And what you're experiencing is not uncommon. Meaning so many couples really face the same thing. We had our good friend Shanthi Felde on on the program not too long ago. Shauntay and her husband Jeff commissioned a three year study alongside Thrivent to really look at this issue and why there's such a breakdown in communication. This area of finances related to couples and what they found is 70 plus percent of married couples struggle to compute, communicate about money.

And there were some clear reasons why one of those that kind of bubbled up to the surface, though, was they didn't really connect their values to how they were using the money. And, you know, I think that's a really an important exercise is really to step back and not only recognize, okay, this is all God's not ours. We're his steward or money manager, but what are the values that drive us? What's most important to us? What do we feel like God is doing in our life now and in the future? And how can money as a tool be appropriately used to reflect those values? What's deeply held for us in terms of where we're going? And as you begin to process all of those issues related to what lifestyle has God causes called us to live now. How much should we be living on? Is it where we're at? Now, do we need to dial it back or what is. What does that look like? Where is he taking us? And therefore, what goals should we set to accomplish? What's most important to us? Do we want to live simply and what do we want to be able to do in the future? What about our giving goals now and in the future? What about savings goals? How much is enough? What is our financial finish line? I mean, all of these issues at their core have biblical principles, but at the end of the day, you've got to be on your knees together saying, Lord, what would you have us to do as stewards of your money? And as you begin to unpack your values, connecting those values to goals, I think it does then become clearer because the budget, the spending plan, which by the way, Jeff, I would say you need at any income and asset level, because if you don't control the flow of money in and out, regardless of how much you have, it's never going to be allocated the way you wish it would. There's gonna be some leeks in that bucket, if you will. But the budget becomes not only how you execute against those values and goals, but also it becomes an instrument of peace between husband and wife. Because now, you know, the budget is really just a picture of where God is taking us. And if we're sacrificing in the short run because there's important things we're accomplishing in the longer term, we know why. It's not just because we want to. You know, we don't want to enjoy life or enjoy what God has given us. We certainly want to build that in. But we also want to sacrifice because we know we have limited resources and there are other things that he wants us to accomplish. So I would encourage you to do a couple things. Number one, hold on the line. We're done here today. I want to send you a copy of that book, Thriving in Love and Money by Shanthi and Jeff Feldheim. I want you guys to read that together. Number two, I would put a budget in place and our money wise coaches would be delighted to walk alongside you guys to help you get that set up. So you have that spending plan with a control system, whether it's app based or on Vullo based or Excel based. Does it matter or whatever works for you? But they'll help you get that in place. And then I think longer term, it would be helpful for you all to have an investment adviser, a financial professional who's a third party, who can hear from both of you, who can ask both of you the hard questions, make sure you're being heard and she's being heard and that somebody is helping. Orchestrate a plan that reflects, again, both of you as husband and wife. The oneness that God desires in the marriage relationship. So I think that's where I would recommend you go from here. But tell me, does that all make sense to you?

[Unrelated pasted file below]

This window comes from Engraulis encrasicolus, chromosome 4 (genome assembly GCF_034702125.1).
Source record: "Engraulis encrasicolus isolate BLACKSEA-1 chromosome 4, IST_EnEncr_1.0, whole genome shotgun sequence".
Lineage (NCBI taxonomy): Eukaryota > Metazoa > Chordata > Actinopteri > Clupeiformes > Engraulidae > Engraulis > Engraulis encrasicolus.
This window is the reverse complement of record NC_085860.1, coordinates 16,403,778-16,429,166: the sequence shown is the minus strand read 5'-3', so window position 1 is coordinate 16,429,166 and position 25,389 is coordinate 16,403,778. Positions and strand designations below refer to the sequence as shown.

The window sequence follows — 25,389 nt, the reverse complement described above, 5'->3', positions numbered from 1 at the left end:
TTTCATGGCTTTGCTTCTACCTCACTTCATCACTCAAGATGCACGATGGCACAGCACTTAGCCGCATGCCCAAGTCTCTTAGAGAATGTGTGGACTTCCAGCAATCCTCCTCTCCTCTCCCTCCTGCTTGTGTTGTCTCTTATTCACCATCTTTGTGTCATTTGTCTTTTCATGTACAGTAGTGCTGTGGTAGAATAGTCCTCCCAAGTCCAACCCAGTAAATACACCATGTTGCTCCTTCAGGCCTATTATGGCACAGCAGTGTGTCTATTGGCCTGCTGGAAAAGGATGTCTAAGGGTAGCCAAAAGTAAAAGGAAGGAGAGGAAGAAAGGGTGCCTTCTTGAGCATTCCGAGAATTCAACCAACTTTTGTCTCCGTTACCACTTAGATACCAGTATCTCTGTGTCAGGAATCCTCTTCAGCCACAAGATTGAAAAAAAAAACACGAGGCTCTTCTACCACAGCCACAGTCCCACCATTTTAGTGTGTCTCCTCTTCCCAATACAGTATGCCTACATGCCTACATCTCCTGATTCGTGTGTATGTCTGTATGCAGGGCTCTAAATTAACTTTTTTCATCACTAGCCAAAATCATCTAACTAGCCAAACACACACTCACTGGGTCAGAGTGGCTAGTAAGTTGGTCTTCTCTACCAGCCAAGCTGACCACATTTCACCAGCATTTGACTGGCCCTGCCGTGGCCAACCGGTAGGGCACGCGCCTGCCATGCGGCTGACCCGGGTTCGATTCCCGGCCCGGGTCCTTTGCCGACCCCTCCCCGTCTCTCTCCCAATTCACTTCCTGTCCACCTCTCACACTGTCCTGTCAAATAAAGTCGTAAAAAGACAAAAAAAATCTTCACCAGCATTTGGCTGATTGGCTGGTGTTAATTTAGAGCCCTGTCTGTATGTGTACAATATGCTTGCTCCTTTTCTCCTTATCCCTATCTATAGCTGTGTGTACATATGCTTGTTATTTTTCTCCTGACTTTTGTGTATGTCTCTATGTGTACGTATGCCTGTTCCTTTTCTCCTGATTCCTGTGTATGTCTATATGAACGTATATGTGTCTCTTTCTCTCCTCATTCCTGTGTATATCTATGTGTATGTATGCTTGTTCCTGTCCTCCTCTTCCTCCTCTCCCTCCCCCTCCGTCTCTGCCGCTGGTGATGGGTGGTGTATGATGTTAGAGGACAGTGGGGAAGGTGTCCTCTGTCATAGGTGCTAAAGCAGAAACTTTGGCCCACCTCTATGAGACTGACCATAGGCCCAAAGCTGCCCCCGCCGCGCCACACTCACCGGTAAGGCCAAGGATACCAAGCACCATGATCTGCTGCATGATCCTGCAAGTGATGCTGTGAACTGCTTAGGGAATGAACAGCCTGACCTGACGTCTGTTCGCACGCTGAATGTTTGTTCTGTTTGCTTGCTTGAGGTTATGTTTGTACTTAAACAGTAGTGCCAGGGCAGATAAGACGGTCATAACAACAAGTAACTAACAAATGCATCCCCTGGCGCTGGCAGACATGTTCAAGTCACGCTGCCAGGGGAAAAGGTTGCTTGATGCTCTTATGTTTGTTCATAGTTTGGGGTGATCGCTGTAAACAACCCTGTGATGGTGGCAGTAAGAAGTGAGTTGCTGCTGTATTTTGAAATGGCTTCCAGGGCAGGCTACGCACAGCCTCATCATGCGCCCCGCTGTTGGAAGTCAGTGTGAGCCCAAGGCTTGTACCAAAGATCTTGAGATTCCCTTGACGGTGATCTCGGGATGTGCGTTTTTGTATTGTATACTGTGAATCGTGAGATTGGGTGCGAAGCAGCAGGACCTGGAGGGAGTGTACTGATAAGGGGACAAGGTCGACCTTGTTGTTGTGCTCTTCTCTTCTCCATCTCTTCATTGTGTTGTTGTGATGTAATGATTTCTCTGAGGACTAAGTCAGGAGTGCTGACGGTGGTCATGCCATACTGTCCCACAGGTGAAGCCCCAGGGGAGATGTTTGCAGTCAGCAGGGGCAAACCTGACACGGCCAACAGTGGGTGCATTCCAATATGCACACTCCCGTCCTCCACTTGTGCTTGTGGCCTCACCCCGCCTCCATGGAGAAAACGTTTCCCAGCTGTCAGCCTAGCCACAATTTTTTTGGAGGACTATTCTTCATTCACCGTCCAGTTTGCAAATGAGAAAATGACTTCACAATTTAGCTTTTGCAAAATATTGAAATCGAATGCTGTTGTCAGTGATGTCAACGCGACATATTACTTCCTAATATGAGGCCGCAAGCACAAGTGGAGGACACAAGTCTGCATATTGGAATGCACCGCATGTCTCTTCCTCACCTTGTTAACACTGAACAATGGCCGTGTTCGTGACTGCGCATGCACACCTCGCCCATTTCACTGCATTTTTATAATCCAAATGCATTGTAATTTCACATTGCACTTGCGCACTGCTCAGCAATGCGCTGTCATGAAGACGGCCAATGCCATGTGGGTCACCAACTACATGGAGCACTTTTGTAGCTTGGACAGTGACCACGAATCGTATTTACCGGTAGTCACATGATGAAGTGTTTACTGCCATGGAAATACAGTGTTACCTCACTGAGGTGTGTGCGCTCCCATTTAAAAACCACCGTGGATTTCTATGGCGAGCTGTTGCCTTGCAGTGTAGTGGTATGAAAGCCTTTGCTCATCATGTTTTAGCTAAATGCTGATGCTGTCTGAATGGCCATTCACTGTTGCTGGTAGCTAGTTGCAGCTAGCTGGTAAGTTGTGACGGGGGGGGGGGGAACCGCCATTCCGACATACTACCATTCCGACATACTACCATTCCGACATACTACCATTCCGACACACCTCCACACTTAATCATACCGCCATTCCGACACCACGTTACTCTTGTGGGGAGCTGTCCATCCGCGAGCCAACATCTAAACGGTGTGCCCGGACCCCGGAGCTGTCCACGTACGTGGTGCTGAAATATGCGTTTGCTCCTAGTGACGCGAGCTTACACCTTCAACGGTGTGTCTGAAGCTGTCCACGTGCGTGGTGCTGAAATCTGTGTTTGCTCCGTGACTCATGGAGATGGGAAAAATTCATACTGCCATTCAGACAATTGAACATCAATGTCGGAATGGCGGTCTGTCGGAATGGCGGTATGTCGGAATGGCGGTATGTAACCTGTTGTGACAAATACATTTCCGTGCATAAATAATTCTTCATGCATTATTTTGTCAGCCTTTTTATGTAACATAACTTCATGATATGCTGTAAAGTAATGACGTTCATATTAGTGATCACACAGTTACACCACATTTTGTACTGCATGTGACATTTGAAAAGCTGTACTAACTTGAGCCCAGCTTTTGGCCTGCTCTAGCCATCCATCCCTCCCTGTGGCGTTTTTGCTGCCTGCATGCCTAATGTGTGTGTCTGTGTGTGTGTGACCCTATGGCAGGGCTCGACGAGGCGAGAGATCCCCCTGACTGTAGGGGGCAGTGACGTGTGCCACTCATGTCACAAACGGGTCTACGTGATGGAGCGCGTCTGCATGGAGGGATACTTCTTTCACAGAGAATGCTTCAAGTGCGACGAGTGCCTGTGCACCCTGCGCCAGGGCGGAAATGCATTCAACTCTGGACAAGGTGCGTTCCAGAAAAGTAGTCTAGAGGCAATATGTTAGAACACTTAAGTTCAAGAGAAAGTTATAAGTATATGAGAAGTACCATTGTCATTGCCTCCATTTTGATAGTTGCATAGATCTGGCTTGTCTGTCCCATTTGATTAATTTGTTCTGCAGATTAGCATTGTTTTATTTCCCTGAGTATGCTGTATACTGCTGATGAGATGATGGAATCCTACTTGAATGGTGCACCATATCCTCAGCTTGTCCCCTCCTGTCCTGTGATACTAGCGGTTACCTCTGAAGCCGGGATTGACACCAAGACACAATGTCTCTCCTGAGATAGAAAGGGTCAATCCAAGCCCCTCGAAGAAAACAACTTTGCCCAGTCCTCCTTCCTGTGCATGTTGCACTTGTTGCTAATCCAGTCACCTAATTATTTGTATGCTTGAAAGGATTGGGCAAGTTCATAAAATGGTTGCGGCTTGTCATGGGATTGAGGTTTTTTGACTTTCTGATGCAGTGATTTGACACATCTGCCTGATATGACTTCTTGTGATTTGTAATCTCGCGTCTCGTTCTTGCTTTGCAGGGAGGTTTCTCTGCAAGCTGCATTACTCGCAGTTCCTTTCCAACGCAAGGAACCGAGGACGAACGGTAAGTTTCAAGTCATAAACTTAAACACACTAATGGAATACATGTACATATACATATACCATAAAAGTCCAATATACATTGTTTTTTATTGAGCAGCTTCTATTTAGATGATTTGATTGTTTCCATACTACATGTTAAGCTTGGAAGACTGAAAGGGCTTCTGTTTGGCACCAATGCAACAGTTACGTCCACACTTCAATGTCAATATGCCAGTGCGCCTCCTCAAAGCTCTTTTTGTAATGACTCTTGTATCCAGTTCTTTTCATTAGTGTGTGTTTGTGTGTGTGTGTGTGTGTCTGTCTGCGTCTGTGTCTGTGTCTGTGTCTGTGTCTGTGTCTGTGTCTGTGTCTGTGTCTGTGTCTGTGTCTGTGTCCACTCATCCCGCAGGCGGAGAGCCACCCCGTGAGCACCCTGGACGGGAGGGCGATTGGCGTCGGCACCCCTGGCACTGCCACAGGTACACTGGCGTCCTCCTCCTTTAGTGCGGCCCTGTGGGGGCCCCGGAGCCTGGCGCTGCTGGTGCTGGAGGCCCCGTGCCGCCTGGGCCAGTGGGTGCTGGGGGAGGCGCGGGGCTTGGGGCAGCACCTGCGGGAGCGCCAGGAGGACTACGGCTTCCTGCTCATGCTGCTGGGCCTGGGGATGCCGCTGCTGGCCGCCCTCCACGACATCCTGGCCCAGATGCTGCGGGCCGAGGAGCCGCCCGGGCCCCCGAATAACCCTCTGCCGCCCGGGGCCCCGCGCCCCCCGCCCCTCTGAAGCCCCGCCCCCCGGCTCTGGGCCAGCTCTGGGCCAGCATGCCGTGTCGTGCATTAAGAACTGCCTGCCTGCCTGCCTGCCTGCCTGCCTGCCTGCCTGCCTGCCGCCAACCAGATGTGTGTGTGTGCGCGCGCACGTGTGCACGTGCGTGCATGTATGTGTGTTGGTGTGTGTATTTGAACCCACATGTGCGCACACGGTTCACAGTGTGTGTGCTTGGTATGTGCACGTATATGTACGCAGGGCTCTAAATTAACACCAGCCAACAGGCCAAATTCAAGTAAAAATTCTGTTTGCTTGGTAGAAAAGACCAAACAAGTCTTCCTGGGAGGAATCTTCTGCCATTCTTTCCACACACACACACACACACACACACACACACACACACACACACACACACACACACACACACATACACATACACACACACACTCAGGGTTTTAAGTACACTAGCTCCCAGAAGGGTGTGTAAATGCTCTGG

Absolutely. Thank you for communicating about the values portion of it and how we should be using it as a tool. That's definitely something we have not been doing. And yet I just feel like I've been dragging my feet for a long time and, you know, wanting to take big steps now and not really knowing where to start. So I appreciate what you've shared.

Absolutely, Jeff. And let me just mention one other thing. If you go to our Web site Moneywise Live, Dawg, and you sign up for our E magazine, if you haven't done that already, one of the tools that we're gonna be sending out the next 30 days is a couples planning or goal setting worksheet with a whole list of questions that you guys can use to get this conversation started.

So you can sign up right now, moneywise live, dawg.

It's absolutely free. And Jeff, God bless you and your wife. And happy 20th anniversary. We hope you have a great remainder of today and 20 more.

At least you're listening to money wise. Was Rob last time, Steve. More now. Here's our phone number. If you'd like to chat about anything financial, whether it's your anniversary or not.